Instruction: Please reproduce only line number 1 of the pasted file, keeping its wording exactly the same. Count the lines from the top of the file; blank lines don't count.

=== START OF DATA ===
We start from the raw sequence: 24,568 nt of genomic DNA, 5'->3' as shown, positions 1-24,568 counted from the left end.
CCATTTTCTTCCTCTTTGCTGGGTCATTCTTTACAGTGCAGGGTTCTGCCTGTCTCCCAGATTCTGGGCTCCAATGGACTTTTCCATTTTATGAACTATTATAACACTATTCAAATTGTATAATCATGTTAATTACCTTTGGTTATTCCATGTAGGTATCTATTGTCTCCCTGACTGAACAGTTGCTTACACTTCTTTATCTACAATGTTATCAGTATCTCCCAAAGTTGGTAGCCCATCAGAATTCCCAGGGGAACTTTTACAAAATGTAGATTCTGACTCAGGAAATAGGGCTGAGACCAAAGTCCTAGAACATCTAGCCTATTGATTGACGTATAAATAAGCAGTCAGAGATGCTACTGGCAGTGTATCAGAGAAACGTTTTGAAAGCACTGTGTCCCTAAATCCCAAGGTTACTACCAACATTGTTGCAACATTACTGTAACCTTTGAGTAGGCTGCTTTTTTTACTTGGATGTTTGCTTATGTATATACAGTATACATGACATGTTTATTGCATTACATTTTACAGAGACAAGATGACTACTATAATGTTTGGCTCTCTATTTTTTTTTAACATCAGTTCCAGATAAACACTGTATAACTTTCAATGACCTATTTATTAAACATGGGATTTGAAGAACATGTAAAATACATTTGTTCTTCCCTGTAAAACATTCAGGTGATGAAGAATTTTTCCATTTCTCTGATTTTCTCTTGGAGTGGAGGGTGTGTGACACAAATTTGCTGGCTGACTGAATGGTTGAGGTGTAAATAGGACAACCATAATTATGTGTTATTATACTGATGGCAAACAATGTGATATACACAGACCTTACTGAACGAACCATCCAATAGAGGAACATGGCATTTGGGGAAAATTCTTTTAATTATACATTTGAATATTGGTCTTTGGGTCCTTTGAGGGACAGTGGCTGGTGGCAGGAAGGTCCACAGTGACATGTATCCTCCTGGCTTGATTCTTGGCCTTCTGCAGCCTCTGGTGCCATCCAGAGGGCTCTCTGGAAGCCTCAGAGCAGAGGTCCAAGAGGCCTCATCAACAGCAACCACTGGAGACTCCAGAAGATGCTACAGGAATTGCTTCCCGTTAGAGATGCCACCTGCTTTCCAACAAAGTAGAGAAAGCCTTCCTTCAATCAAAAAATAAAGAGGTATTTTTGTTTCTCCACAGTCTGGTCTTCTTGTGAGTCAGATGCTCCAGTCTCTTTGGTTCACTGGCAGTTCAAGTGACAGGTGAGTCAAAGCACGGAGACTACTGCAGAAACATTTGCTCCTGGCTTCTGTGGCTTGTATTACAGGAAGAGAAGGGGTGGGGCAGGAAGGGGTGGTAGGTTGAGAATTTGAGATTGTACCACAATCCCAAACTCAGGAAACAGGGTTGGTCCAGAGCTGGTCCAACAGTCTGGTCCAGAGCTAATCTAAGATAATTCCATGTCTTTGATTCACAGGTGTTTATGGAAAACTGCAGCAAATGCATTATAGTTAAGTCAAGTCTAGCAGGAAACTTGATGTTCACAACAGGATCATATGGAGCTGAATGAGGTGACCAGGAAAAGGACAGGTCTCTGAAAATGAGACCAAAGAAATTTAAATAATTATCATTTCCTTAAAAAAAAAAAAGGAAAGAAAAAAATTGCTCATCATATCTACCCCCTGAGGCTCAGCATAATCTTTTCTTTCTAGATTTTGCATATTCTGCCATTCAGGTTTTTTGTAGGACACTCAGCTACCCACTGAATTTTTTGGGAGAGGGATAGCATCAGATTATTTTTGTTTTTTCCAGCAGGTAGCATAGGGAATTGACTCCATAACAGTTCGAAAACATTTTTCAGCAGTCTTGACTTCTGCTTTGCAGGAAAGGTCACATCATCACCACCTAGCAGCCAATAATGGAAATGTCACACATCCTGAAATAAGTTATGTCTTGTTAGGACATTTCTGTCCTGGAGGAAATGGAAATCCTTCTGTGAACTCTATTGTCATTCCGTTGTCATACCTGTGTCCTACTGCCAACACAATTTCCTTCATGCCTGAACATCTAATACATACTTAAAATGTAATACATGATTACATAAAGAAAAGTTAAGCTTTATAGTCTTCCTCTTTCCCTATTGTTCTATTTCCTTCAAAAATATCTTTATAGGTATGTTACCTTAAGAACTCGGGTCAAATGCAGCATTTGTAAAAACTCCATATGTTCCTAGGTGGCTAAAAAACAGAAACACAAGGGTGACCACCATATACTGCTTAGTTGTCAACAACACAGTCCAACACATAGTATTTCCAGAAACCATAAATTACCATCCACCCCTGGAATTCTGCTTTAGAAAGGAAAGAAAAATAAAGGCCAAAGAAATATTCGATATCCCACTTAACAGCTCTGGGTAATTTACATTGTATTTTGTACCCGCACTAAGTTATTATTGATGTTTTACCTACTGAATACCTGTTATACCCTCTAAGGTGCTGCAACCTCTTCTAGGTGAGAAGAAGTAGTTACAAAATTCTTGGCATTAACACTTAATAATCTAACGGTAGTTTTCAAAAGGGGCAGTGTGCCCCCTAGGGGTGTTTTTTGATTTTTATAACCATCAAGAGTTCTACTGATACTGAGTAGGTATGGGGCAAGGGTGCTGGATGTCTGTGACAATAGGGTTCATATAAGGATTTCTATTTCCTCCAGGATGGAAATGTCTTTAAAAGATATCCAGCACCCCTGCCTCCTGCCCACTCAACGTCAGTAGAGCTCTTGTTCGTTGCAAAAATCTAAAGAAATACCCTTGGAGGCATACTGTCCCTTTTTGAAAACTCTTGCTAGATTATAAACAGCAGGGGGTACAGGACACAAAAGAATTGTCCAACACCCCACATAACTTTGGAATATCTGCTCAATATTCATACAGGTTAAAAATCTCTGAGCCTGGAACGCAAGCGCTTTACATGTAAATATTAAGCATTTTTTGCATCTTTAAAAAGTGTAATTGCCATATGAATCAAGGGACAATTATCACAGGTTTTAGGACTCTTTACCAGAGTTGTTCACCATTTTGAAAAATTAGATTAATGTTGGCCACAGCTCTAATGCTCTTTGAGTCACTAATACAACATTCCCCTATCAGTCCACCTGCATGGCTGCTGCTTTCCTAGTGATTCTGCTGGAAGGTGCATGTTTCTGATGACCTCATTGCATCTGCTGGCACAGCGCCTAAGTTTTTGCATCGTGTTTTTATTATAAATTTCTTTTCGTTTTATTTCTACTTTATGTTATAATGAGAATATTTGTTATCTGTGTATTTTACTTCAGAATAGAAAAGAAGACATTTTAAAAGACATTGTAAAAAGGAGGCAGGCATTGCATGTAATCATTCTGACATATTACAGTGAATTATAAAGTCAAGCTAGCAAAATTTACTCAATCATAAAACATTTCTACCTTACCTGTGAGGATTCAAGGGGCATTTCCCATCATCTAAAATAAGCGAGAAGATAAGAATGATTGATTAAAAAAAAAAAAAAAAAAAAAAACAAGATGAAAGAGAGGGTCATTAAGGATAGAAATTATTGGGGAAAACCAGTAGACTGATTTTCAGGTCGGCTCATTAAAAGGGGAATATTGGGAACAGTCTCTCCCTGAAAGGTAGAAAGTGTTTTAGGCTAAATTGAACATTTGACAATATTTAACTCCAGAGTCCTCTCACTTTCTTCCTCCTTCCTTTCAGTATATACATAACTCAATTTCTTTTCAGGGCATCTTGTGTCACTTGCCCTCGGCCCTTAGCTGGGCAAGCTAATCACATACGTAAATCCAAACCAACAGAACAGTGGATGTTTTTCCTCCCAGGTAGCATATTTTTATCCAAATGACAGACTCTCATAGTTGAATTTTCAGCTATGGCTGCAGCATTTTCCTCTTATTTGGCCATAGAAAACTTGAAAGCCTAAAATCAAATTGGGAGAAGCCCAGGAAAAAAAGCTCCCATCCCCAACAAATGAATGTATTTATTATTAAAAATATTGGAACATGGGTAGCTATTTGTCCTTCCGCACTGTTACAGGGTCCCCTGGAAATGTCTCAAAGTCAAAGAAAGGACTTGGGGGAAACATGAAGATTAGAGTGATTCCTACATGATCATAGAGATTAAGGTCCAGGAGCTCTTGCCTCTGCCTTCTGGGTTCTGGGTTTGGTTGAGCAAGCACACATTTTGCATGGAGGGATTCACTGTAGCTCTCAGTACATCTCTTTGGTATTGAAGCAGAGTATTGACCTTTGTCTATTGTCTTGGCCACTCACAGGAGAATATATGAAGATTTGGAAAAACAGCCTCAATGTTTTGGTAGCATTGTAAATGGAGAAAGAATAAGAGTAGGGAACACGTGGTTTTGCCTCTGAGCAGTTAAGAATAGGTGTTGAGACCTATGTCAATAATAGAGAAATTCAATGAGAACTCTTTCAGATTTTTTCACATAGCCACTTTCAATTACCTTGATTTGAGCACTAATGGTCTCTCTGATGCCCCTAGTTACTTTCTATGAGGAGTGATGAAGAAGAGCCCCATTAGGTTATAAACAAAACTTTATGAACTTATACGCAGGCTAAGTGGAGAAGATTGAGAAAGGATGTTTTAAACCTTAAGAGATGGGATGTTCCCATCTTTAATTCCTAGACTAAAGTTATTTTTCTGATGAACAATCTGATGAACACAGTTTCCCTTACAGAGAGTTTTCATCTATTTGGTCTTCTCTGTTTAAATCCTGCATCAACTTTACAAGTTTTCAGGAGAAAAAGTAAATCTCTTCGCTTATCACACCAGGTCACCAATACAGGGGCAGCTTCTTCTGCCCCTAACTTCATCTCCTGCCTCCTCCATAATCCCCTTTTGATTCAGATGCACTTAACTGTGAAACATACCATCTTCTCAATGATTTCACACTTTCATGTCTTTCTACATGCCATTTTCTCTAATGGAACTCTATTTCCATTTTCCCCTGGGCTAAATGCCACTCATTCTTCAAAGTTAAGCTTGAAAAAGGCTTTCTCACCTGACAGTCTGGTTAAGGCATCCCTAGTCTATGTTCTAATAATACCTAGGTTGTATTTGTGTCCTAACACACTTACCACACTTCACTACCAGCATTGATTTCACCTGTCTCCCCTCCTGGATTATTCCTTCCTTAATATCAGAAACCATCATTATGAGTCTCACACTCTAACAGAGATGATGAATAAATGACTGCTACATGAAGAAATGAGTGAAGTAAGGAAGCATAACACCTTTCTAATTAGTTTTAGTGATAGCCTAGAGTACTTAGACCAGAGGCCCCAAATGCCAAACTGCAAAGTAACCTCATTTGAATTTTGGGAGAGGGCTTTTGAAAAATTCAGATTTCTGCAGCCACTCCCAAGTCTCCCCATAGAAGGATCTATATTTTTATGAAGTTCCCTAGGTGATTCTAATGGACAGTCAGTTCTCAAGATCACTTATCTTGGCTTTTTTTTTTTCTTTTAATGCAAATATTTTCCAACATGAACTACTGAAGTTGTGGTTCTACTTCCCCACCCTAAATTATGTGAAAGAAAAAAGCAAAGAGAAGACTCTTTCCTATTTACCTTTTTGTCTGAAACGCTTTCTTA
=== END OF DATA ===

We start from the raw sequence: 24,568 nt of genomic DNA, 5'->3' as shown, positions 1-24,568 counted from the left end.